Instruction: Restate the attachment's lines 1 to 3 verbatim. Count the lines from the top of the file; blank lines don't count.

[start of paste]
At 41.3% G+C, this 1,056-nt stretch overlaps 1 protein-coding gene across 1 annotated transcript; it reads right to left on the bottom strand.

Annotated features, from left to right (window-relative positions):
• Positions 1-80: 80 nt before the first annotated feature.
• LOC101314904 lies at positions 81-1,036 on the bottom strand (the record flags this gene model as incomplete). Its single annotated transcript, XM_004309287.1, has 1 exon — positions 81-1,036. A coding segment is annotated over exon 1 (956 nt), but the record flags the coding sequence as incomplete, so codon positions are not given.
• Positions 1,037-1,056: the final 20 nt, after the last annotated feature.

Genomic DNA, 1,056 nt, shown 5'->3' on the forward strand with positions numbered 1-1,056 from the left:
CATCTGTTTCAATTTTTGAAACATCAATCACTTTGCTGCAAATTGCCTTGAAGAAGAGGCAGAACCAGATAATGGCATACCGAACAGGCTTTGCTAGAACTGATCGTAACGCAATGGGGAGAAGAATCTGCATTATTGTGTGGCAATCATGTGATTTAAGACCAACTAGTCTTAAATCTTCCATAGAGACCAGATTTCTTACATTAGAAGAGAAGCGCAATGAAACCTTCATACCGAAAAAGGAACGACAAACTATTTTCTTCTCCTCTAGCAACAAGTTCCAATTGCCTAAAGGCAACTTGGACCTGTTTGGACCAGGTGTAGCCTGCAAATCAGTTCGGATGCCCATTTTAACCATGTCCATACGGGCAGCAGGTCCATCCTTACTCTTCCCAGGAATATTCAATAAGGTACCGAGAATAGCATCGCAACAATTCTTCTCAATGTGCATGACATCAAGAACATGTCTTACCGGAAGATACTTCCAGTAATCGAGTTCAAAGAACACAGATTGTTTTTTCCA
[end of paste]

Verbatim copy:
At 41.3% G+C, this 1,056-nt stretch overlaps 1 protein-coding gene across 1 annotated transcript; it reads right to left on the bottom strand.

Annotated features, from left to right (window-relative positions):
• Positions 1-80: 80 nt before the first annotated feature.